I have just finished an article on how I photographed a pair of Black Redstarts in a Hungarian garden in June. Lots of information and details included for those who are interesting in setting something like this up from start to finish.
The pdf can be downloaded by following this link to my website:
How to photograph Black Redstart
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Today I launched my new website! Same old address but with lots of new exciting portfolios presenting my commercial and nature work.
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Ian Butler Photography October 2014 Newsletter
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Often referring to this bird as looking like a ‘pick-axe’, in my opinion the Hoopoe has got to have one of the best latin names in the bird world… Upupa epops!
After successfully raising the first brood this little gift was for the female for the start of the second brood.
Hoopoe, Upupa epops, Hungary, June, 2014
Canon 5D3 with Canon 500mm f/4 L IS lens.
Photographing butterflies is always better when they are less active. Choosing a cool summer morning was the best to photograph this Marbled White butterfly as it was still roosting on this Plantain seed head. The temperature had dropped below the dew point overnight causing the small droplets of water to form along the antennas of this individual.
Marbled White, Melanargia galathea, Worcestershire, July, 2011.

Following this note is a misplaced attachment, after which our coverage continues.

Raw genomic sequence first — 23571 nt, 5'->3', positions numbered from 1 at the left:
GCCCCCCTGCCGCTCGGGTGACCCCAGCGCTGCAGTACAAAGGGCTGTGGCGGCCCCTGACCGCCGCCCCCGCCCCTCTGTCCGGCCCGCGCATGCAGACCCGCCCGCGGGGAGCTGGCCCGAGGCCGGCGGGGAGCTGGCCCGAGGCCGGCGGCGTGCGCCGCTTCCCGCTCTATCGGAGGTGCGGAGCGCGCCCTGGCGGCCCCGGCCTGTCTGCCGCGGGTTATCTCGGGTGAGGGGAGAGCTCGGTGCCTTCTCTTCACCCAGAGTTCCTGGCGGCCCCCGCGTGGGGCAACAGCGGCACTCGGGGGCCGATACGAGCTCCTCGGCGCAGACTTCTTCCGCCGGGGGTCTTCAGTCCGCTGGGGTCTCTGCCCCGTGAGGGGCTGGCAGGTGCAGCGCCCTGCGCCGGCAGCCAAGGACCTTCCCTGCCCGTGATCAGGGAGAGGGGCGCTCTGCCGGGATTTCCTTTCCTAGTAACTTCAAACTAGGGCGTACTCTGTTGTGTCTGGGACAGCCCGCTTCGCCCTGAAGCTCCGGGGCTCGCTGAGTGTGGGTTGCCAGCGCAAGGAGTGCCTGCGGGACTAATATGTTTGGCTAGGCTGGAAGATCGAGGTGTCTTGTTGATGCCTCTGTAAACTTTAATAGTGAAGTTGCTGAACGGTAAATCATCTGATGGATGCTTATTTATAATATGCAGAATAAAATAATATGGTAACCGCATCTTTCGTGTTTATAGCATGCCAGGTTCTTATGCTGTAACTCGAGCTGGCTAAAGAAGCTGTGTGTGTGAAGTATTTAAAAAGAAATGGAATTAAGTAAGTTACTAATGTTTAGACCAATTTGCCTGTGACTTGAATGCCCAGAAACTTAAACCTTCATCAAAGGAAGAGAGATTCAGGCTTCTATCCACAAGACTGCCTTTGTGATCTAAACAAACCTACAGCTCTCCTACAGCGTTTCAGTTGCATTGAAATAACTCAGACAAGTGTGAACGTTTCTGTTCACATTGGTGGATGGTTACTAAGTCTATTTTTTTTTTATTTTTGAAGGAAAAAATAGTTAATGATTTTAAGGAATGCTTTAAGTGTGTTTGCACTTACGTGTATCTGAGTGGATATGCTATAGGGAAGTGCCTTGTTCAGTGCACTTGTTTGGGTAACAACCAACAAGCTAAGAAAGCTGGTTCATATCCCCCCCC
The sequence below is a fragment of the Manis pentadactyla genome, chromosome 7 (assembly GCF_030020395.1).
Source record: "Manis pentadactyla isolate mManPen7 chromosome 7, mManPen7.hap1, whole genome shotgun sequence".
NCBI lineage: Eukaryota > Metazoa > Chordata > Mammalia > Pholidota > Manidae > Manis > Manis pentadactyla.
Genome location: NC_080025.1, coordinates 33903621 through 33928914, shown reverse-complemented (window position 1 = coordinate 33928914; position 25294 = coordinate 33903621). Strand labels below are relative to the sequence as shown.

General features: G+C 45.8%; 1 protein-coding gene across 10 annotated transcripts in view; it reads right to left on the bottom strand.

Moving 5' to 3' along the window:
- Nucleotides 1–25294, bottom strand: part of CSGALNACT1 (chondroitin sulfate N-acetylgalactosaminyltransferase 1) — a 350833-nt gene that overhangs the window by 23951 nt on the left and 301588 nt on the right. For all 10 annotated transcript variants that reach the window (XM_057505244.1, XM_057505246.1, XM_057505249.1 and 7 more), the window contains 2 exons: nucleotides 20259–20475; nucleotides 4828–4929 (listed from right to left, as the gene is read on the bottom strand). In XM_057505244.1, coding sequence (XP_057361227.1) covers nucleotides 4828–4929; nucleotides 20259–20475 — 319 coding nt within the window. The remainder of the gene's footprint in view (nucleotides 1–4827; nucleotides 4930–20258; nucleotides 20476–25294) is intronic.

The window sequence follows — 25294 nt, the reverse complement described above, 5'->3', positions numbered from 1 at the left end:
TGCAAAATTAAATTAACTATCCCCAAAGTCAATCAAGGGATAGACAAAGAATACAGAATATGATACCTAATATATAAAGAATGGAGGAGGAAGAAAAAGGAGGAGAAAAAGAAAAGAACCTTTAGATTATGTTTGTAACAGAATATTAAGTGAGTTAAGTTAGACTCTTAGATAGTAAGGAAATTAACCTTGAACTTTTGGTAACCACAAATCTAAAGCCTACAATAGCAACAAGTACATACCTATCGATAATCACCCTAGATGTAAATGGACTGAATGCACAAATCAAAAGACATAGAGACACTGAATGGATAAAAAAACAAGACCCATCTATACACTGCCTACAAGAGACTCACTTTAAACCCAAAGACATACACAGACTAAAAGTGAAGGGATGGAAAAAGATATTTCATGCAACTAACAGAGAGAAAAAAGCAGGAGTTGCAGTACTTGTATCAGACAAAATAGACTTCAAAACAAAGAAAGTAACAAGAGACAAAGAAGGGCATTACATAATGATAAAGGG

I have a love-hate relationship with my Sigma 150mm f/2.8 macro lens. It produces stunningly sharp images but the focus is soooooo slow!! I’ve yet to try or read reviews of the new version of this lens so hopefully they have rectified this. Here is an image of a Green-veined White butterfly nectaring from a thistle head.
Green veined White, Pieris napi, Warwickshire, June, 2011.
Canon 1DIV with Sigma 150mm f/2.8 lens, 1/1250sec at f/7.1 at ISO400.
Todays image is of a female Banded Demoiselle. I’d noticed a number of these flitting about just on the outskirts of a shadow of a tree catching midges. Knowing that if I exposed one of these demoiselles in the sunlight against the shadows, the background would go very dark, resulting in this striking image. It was a matter of putting the wellies on and waiting next to a suitable perch. 🙂
Banded Demoiselle, Calopteryx splendens, Worcestershire, May, 2012.
Canon 1d MkIV with Canon 100mm f/2.8 L IS macro lens.
As it was forecast to be dry (at last!) and fairly calm last night, I decided to go out and try and find some butterflies. Within about 5 minutes I found this Large Skipper on a Self-heal flower.
Large Skipper, Ochlodes sylvanus, Herefordshire, July, 2012.
Canon 5d mk3 with Sigma 150mm f/2.8 macro lens and flash setup.